Writing under the Raj: Gender, Race, and Rape in the British Colonial Imagination, 1830-1947

By Nancy L. Paxton | Go to book overview

CHAPTER 4
Hostage to History
THE RANI OF JHANSI IN ROMANCES
ABOUT THE INDIAN MUTINY

Splitting constitutes an intricate strategy of defense and differentiation in the colonial discourse. Two contradictory and independent attitudes inhabit the same place, one takes account of reality, the other is under the influence of instincts which detach the ego from reality. This results in the production of multiple and contradictory belief. The enunciatory moment of multiple belief is both a defense against the anxiety of difference, and itself productive of differentiation.

Homi K. Bhabha, The Location of Culture1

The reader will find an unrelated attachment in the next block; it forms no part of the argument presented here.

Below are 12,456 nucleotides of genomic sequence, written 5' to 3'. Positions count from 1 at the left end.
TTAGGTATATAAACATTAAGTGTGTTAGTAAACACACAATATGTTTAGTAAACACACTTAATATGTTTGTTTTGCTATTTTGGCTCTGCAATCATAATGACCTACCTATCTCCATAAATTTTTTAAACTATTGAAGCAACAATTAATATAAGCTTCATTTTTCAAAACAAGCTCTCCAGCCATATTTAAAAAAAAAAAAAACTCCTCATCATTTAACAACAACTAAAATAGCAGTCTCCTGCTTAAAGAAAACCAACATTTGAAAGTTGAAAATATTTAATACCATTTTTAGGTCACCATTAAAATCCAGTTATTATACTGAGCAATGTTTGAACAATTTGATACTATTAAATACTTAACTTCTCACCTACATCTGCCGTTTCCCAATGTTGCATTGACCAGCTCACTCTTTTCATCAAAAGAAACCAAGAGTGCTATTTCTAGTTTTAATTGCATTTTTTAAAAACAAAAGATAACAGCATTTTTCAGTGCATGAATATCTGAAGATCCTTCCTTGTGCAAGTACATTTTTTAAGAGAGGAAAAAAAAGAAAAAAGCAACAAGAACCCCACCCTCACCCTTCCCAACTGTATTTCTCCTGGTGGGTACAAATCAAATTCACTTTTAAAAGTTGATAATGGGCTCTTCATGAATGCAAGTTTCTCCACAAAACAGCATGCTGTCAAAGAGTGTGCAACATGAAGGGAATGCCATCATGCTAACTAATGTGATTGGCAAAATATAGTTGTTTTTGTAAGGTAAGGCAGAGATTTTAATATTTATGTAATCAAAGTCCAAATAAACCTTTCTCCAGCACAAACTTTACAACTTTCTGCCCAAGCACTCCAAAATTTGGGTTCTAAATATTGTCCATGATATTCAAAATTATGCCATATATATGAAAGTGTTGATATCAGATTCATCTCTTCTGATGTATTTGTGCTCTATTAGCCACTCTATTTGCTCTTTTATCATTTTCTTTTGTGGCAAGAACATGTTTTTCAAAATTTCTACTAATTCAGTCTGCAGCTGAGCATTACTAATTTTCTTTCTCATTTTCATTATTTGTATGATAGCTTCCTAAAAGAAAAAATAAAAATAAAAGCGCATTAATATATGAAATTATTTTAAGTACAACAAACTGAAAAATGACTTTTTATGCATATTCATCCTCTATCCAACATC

While many novels about the Indian Uprising of 1857 present this historical conflict as the foundation for national epics, with only partial success, as we have seen in chapter 3, many other British and Anglo-Indian novels written in the 1880s and later shape this history to conform to an alternate literary form that these writers began to call "romance." Mutiny romances illustrate at least two aspects of what Homi K. Bhabha has defined as the "splitting" he sees as endemic to colonial discourse, both producing an "anxiety of difference" and at the same time insisting on it. First, this splitting finds expression in the doubling of popular forms of the novel that occurred when British and Anglo-Indian male writers appropriated the term romance" to describe adventure novels that focused on war and violence rather than on love and courtship. 2 Second, many of these "male" romances about the Indian Uprising of 1857 illustrate the colonial impulse to splitting" in their inversion of the usual rape script in mutiny novels by including episodes of Englishmen threatened with murder, and occasionally

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